Despite Climate Change, There Will Be Enough Food for 10 Billion in 2050
Food security is not the problem, but nutrition security could be.
Even in the worst-case climate scenarios, the world's farmers will be able to produce more than enough affordable calories to feed 10 billion people in the year 2050. So concludes a team led by the University of Illinois, Urbana-Champaign agronomist Gerald Nelson, whose study appeared recently in Nature Sustainability; Nelson has summarized the results in an op-ed for The Washington Post.
While that's excellent news, Nelson and his colleagues are worried that a diet rich in carbohydrate calories from abundant wheat, rice, corn, sorghum, and potatoes will be deficient in vital micronutrients needed to maintain health. "Micronutrient shortages such as Vitamin A deficiency are already causing blindness in somewhere between 250,000 and 500,000 children a year and killing half of them within 12 months of them losing their sight," notes Nelson. "Dietary shortages of iron, zinc, iodine and folate all have devastating health effects."
Nelson argues that crop breeders need to shift their research emphasis from food security to nutrition security. "A major effort must be made to increase the productivity—the yield per hectare—of nutrient-rich foods such as fruits, vegetables, nuts, seeds and beans," he urges. "By enhancing their productivity, we'll make them more available and affordable."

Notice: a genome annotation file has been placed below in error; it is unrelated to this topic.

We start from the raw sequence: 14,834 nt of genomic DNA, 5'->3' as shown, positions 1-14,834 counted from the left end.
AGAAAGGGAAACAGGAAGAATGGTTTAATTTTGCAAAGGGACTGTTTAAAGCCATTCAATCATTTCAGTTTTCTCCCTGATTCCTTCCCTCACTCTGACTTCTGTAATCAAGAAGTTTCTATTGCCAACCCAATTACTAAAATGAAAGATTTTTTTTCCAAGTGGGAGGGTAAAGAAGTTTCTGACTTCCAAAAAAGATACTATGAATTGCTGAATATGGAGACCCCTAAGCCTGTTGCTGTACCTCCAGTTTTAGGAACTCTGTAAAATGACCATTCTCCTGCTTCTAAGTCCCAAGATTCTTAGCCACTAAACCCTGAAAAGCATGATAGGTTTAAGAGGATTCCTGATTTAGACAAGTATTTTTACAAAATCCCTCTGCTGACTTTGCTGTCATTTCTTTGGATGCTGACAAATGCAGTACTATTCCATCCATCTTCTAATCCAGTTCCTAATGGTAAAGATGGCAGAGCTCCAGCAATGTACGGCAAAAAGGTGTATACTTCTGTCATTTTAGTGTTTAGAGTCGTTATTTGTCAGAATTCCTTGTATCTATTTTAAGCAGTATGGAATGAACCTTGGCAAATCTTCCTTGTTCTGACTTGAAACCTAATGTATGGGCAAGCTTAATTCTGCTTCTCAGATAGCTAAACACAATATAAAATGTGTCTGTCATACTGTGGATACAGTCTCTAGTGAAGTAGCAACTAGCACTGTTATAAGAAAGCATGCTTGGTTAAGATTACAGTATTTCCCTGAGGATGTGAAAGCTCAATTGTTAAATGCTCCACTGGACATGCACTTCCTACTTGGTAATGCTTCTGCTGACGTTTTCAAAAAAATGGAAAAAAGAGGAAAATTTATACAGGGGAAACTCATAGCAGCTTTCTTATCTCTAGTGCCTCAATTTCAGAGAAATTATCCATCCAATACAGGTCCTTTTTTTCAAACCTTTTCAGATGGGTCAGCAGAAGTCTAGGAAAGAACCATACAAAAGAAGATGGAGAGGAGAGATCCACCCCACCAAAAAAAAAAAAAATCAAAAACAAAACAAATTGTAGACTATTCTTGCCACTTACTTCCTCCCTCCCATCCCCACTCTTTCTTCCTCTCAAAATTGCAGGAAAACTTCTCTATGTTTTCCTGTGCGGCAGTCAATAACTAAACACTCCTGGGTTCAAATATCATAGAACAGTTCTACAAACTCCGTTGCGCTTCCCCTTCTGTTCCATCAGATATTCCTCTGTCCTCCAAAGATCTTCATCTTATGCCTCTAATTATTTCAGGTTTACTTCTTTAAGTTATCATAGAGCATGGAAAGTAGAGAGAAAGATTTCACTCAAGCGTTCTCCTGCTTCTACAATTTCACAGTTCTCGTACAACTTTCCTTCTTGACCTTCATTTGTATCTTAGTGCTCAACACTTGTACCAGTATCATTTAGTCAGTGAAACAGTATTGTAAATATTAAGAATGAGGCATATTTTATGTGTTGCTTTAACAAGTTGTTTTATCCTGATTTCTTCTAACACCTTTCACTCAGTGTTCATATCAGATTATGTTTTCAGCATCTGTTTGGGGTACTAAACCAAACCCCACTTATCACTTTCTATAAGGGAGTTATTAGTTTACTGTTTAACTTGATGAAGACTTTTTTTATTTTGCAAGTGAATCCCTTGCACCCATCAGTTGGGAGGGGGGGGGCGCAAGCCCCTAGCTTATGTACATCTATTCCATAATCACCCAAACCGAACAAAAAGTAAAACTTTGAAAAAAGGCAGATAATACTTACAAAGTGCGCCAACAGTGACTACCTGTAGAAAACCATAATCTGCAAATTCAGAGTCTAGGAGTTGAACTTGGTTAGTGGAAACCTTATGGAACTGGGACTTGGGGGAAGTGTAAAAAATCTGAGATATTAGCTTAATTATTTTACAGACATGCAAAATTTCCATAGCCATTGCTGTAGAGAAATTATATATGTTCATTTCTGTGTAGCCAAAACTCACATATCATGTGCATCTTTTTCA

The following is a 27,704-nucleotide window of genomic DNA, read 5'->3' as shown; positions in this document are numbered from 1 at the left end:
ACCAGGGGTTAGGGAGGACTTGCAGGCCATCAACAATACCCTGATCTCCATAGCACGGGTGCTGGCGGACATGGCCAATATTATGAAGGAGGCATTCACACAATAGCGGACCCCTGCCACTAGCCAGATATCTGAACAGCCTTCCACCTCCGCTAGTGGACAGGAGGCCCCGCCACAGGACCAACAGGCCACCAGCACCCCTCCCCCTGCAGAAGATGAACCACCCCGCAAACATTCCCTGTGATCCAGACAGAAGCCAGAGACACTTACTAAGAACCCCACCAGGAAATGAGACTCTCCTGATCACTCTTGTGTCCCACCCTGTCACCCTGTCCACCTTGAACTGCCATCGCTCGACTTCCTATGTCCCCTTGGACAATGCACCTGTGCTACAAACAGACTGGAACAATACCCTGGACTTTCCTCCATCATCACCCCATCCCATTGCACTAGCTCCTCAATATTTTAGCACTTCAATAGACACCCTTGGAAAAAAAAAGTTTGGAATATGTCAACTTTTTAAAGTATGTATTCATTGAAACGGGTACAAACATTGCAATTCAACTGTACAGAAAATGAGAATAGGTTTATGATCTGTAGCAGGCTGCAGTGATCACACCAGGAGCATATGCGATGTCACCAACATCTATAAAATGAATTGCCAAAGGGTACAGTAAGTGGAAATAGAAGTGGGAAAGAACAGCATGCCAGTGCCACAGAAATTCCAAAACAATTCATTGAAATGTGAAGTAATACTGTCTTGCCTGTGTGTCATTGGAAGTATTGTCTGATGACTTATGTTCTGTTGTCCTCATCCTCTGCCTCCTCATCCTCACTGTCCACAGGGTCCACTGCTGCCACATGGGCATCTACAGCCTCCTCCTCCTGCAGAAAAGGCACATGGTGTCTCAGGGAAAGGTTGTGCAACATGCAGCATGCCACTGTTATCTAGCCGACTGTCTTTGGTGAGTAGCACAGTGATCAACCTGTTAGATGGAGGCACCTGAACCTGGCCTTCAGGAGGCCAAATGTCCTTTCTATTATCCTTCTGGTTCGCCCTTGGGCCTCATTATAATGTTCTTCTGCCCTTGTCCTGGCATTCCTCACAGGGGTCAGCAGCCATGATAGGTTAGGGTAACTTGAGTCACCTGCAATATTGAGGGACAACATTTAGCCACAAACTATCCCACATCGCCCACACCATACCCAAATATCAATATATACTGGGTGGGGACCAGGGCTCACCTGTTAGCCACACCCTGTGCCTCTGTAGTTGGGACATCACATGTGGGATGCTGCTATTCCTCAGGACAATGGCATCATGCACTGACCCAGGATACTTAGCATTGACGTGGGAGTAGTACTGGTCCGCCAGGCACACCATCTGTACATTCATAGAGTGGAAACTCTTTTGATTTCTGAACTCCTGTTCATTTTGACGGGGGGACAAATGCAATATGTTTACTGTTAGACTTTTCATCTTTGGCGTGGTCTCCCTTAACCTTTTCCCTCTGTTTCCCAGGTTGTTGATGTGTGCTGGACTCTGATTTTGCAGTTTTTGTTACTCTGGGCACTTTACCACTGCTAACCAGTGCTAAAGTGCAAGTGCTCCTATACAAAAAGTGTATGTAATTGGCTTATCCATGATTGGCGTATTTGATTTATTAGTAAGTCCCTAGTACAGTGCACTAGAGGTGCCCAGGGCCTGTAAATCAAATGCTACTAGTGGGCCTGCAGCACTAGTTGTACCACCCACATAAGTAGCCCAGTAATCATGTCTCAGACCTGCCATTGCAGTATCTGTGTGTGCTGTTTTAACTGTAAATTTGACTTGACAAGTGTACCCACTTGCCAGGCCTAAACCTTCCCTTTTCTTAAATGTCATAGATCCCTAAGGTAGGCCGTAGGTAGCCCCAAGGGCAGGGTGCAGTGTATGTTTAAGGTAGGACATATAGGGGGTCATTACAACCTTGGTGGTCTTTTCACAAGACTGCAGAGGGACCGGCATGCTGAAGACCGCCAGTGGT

Certainly that would help. But an additional strategy would be to use modern biotechnology to enhance the nutritional value of such staple crops as wheat, rice, corn, sorghum, and potatoes. This is exactly what Swiss researchers have sought to do by developing golden rice, which boosts the amount of the vitamin A precursor beta-carotene in that grain. Unfortunately, fearmongering anti-biotech ideologues have for nearly two decades managed to block the commercial development of golden rice, thus condemning hundreds of thousands of children in poor countries to blindness and death each year.
Other biofortification researchers have used biotech to create rice that boosted folate in that grain by 150-fold; folate in lettuce by 15-fold; folate in beans by 84-fold. Crop breeders have used biotech to create rice varieties with higher iron and zinc content. Tomatoes, carrots, and lettuce varieties have been bioengineered to increase iodine levels.
Activists who continue to oppose the deployment of crops created by safe modern biotechnology will only exacerbate the challenges posed by the climate change they claim to worry about.